In recent weeks, online bank savings APYs have plummeted. Our five favorite online savings accounts — Ally Financial Online Savings, American Express High-Yield Savings, ING Direct Orange Savings, Discover Online Savings, and SmartyPig Savings — have all dropped their annual percentage yields by a substantial amount, shedding basis points like it’s going out of style.
From our basket of five online savings accounts, 131 basis points have disappeared from aggregate APY in the last six months — an average of 26 basis points per account. The biggest loser was former industry leader SmartyPig, which boasted a 1.35% APY in early June; starting December 9th, SmartyPig’s savings product will offer only 0.70% APY — a 65 basis point loss.
Ally Financial, formerly GMAC, offered a more stable savings product; their online savings account only dropped from 1.00% APY to 0.89% over the second half of 2011. See the table below:
Bank Dec. 2009 APY Jun 2011 APY Current APY
Ally 1.59% 1.00% 0.89%
American Express Bank 1.70% 1.15% 0.90%
Discover Bank 1.75% 1.15% 1.00%
ING Direct 1.30% 1.00% 0.85%
SmartyPig 2.00% 1.35% 0.70%
[Compare more rates with our Savings Account Rate Comparison Tables]
Looking at the data from two years ago, though, it’s hard for savers not to be disappointed by the precipitous decline in online savings yields. The basket, as a whole, has lost 400 basis points over the last two years, an average of 80 per account. Note that 1/3 of that decline in rates has accrued over the last six months — the downward trend has been speeding up a little bit in recent months.
Why Are Rates Dropping?
Annual percentage yields correlate with Fed interest rates and market conditions. Currently the Fed is keeping money very cheap and the market is much too risky for smaller investors. Because money is so cheap right now, banks don’t have to pay you that much for the privilege of holding on to your money for you, and because the market is so volatile, people are putting their money in savings instead of the stock market.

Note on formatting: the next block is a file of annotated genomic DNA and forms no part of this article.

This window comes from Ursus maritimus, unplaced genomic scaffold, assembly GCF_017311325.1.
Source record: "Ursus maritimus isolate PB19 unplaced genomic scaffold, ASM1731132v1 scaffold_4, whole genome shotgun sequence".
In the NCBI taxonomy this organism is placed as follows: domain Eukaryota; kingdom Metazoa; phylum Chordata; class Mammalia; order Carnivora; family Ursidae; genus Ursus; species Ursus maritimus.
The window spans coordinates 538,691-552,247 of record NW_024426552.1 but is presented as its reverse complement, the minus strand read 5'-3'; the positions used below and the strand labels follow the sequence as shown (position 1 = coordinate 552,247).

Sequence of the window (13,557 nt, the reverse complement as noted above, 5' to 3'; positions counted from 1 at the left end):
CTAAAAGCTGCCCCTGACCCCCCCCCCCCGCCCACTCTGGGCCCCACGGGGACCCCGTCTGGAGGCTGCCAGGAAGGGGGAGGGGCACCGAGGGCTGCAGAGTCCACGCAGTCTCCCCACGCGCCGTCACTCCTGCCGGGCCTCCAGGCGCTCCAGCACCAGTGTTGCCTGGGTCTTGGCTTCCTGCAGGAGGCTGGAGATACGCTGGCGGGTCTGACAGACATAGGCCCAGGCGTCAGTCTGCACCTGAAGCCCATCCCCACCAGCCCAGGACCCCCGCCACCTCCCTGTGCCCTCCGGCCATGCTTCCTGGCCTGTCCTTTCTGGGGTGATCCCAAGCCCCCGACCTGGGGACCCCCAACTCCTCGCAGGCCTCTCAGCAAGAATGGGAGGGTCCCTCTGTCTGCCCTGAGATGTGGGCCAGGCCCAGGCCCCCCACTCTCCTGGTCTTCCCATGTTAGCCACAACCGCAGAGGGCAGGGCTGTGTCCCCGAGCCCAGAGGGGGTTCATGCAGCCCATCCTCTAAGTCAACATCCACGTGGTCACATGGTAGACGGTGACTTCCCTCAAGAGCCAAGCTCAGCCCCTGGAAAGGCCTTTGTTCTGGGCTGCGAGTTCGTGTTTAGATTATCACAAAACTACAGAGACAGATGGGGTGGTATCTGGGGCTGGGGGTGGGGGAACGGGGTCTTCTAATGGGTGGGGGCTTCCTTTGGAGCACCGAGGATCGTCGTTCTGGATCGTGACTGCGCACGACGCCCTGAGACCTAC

Why would a bank pay you a lot to save your money with them if a) you’re going to do it anyway and b) market rates are so low? This is why your online yields have gone so low. But that poses a serious problem to their business model, which is predicated on high interest yields — not just high relative to megabank APYs, but high.
Do Online Banks Have a Problem?
When online banks launched they had so much promise for savers. Sick of paying for megabanks’ massive brick-and-mortar infrastructure in the form of low yields, savers had the option to avoid this by putting their savings in an online bank. It’s pretty inconvenient to withdraw cash from on online bank for obvious reasons, and when their APYs drop so low it calls into question how useful it is to save with them.
Has the decline hit a floor? Or does it have further to fall? That’s hard to say. The Fed announced back in August that they would be keeping rates low until 2013. If markets get more stable and people start moving their money out of cash, back into the markets, banks will have to compete once again for your savings dollars by raising rates.
So is it worth it to stick around? Unfortunately, in this case, the markets are usually right. Compare your 0.70% APY with SmartyPig to the 0.05% you get with Bank of America, and you might opt to stick it out. At least online banks respond to market forces, unlike megabanks, who don’t have to bother.
Or, put your life savings into the stock market while the Eurozone is on the brink of collapse and let us know how that works out for you. It’s your money.